Today I say to you, go forth and be the light you are designed to be in this world. Be one of the strand of lights encircling the framework of the tree. Be the hope that will encompass our country and our world. We all may feel as if we are only one tiny bulb of light, but not when we stay connected and patiently untangle all our knotted emotions.
That was heavy. Allow me to tell you a few things which are helping mend my mind, my heart and my soul. When we are weary, we need simplicity not complicated ideas.
Several months ago, I realized my reading material was weighing me down as much as perusing the threads on Facebook. I always have a huge TBR list but any title with heavy subject matter is off-limits for now. I re-read Anne of Green Gables in a weekend and how can your rib cage not expand when you read of Anne’s delight over tasting ice cream for the first time? I could walk to any number of gourmet ice cream or donut shops. I want to lasso wonder in my life. So many ornaments in my life, crowding out simply joys.
I joined an online book club (that is called an introvert’s dream) and the first book was Beyond Loneliness: The Gift of Friendship with God. No one wants to admit to loneliness as those around you may feel they need to fix it or believe they have failed or are not enough. If we are honest, most of us are lonely in some way.Social media and technology has given us distant connection and not across the table fellowship. For me, there is no one who can touch those areas other than God and until I admit to this realization, He can’t tend to those broken places.
I hardly ever give books I haven’t read. But last Christmas, and this past November, I gave a widely praised book. I finally read A Man Called Ove last week and tears spilled onto the last few pages. Not to mention how much I laughed out loud over the course of the book. The themes couldn’t be anymore applicable to our world at the present. Laughter and tears are both wonderfully important components in healing.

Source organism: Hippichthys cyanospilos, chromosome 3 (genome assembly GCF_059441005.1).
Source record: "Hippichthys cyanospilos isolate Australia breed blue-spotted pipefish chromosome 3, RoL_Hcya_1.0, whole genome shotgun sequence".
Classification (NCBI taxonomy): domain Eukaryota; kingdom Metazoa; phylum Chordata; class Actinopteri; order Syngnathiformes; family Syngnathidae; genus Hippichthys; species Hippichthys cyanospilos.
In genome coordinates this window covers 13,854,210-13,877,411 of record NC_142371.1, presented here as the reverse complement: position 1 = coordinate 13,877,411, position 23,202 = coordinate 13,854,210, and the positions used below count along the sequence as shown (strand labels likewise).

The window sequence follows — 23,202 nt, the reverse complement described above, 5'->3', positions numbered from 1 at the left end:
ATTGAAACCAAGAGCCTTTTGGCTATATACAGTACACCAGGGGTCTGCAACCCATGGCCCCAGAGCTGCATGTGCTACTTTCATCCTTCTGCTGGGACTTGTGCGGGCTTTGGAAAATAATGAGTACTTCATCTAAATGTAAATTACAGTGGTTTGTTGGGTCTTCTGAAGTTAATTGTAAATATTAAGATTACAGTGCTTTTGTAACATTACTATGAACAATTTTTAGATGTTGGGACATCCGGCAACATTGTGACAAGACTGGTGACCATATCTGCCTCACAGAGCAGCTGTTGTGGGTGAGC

When life feels heavy, I tend towards quiet. I forget about music. Over the past few months, I have had the opportunity to get lost in attending live musical performances and it will be a lifelong priority. I was late to Hamilton fever. I knew about the Broadway musical but didn’t take the time to listen. There are not enough adjectives other than to say, it is brilliant and I find it prophetic for these current times. If you don’t think it’s your thing, watch the PBS’ Great Performances Hamilton’s America and you might change your mind. Also the entire soundtrack is available on Spotify.
Although sadly, I can’t find the PBS special online at the present, it had been on YouTube just last week. I will keep you posted. PBS has been quite stingy with it…just my opinion and they know it 😉
Josh Garrell’s Christmas offering The Light Came Down is getting heavy play time currently. There is something about his tone and the haunting quality of his voice that smooths out the crevices in my heart, this one took me by surprise.
The family has been battling squirrels and watching birds. I continue to love watching the birds at our feeder. It allows me to exhale and consider simple creatures. It reminds me about the importance of provision. We provide food to nourish and it creates a rhythm and an expectation for the birds. I lament whenever forgetfulness causes the supply to run low and yet I see the smallest of birds, rubbing their beaks along the empty suet cages, willing to be satisfied with the memory of seed. How thankful my Father’s supply is without end.
Lastly, I am resting and saying no more often. When I am tired, it’s a mistake to attempt to crowd out the exhaustion with busyness, it is the perfect time to strip away the non-essential and take a nap. Perhaps take a stroll outdoor and then curl up under the comforter.
What is your weariness remedy?
*** I couldn’t crop the top photo any closer because I hadn’t realized that our sweet
Hazel’s paws can be seen. Her favorite place, close to the tree. We miss her immensely.
He took our humanity, just as it is, with all its wretchedness and ugliness, and gave it back to us just as his humanity is, transfigured by the beauty of his living, filled full of his joy. So that no matter what suffering we meet, we can meet it with the whole power of the love that has overcome the world.
God intimately and silently shares all our secrets, no matter how hidden we may keep them from other people. God knows our hidden selves and still God is pleased to be one with us. God rejoices in our private triumphs and shares the pain of our unspoken sorrows–all in complete and undisturbed solidarity with us. Christ’s humanity remains the point of connection between our human lives–however seemingly petty and small–and the veiled, ineffable and eternal life of God.